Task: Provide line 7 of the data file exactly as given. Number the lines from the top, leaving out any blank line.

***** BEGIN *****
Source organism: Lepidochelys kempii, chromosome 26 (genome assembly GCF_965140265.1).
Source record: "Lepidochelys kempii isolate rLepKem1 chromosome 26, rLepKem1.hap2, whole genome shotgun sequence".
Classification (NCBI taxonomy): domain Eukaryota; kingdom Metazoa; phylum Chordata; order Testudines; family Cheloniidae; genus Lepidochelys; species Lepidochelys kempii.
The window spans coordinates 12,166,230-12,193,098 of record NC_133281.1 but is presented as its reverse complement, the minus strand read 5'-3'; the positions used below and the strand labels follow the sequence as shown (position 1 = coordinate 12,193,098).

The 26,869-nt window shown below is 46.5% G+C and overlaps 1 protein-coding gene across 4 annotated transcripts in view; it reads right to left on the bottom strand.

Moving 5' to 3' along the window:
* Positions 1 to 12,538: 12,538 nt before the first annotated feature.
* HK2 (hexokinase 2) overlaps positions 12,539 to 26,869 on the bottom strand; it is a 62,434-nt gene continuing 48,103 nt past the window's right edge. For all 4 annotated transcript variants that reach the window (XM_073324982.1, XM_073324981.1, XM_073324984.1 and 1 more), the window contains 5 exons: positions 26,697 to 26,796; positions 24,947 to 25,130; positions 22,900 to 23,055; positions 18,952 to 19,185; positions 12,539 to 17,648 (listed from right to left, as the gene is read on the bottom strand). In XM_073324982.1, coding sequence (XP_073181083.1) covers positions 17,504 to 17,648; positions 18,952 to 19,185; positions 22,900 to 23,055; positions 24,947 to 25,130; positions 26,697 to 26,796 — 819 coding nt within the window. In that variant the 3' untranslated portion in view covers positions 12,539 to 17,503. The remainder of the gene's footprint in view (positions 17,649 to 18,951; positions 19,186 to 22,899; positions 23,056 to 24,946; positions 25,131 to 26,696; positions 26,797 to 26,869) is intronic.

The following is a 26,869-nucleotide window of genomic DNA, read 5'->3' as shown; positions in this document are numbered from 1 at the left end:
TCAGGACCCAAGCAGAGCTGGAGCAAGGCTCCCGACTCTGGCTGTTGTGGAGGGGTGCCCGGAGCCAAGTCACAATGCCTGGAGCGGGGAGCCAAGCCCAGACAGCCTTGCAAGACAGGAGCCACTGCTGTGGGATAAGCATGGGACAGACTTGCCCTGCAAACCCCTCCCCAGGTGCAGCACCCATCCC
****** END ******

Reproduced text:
* Positions 1 to 12,538: 12,538 nt before the first annotated feature.